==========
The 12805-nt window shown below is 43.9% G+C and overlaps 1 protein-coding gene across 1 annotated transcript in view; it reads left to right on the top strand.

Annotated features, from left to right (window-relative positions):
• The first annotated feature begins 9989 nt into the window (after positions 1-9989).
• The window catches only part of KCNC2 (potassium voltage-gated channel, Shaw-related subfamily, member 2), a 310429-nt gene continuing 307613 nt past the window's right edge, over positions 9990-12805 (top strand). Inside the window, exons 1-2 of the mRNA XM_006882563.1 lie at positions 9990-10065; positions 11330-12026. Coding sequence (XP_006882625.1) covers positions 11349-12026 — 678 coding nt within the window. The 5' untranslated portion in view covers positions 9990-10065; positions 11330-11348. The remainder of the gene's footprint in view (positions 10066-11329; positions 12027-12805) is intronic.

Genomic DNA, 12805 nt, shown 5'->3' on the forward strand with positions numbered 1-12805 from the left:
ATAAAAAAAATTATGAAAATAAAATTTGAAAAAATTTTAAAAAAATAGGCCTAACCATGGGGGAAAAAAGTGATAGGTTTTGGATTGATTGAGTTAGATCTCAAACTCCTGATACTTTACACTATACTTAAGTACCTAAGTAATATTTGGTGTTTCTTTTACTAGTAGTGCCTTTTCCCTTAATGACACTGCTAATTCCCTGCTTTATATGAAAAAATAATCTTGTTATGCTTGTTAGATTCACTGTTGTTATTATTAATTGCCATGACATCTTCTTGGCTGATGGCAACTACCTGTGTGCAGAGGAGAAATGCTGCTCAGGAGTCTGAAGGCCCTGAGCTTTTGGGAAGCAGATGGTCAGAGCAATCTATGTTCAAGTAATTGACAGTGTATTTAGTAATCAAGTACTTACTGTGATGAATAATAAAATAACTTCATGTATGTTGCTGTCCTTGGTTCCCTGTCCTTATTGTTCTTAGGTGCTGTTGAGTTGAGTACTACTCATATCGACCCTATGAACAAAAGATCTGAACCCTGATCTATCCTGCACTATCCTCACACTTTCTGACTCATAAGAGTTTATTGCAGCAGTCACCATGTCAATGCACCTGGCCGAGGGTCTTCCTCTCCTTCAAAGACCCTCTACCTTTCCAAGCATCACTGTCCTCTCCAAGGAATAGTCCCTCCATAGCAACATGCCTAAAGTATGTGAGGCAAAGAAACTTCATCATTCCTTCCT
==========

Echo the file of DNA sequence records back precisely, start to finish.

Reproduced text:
The 12805-nt window shown below is 43.9% G+C and overlaps 1 protein-coding gene across 1 annotated transcript in view; it reads left to right on the top strand.

Annotated features, from left to right (window-relative positions):
• The first annotated feature begins 9989 nt into the window (after positions 1-9989).
• The window catches only part of KCNC2 (potassium voltage-gated channel, Shaw-related subfamily, member 2), a 310429-nt gene continuing 307613 nt past the window's right edge, over positions 9990-12805 (top strand). Inside the window, exons 1-2 of the mRNA XM_006882563.1 lie at positions 9990-10065; positions 11330-12026. Coding sequence (XP_006882625.1) covers positions 11349-12026 — 678 coding nt within the window. The 5' untranslated portion in view covers positions 9990-10065; positions 11330-11348. The remainder of the gene's footprint in view (positions 10066-11329; positions 12027-12805) is intronic.

Genomic DNA, 12805 nt, shown 5'->3' on the forward strand with positions numbered 1-12805 from the left:
ATAAAAAAAATTATGAAAATAAAATTTGAAAAAATTTTAAAAAAATAGGCCTAACCATGGGGGAAAAAAGTGATAGGTTTTGGATTGATTGAGTTAGATCTCAAACTCCTGATACTTTACACTATACTTAAGTACCTAAGTAATATTTGGTGTTTCTTTTACTAGTAGTGCCTTTTCCCTTAATGACACTGCTAATTCCCTGCTTTATATGAAAAAATAATCTTGTTATGCTTGTTAGATTCACTGTTGTTATTATTAATTGCCATGACATCTTCTTGGCTGATGGCAACTACCTGTGTGCAGAGGAGAAATGCTGCTCAGGAGTCTGAAGGCCCTGAGCTTTTGGGAAGCAGATGGTCAGAGCAATCTATGTTCAAGTAATTGACAGTGTATTTAGTAATCAAGTACTTACTGTGATGAATAATAAAATAACTTCATGTATGTTGCTGTCCTTGGTTCCCTGTCCTTATTGTTCTTAGGTGCTGTTGAGTTGAGTACTACTCATATCGACCCTATGAACAAAAGATCTGAACCCTGATCTATCCTGCACTATCCTCACACTTTCTGACTCATAAGAGTTTATTGCAGCAGTCACCATGTCAATGCACCTGGCCGAGGGTCTTCCTCTCCTTCAAAGACCCTCTACCTTTCCAAGCATCACTGTCCTCTCCAAGGAATAGTCCCTCCATAGCAACATGCCTAAAGTATGTGAGGCAAAGAAACTTCATCATTCCTTCCT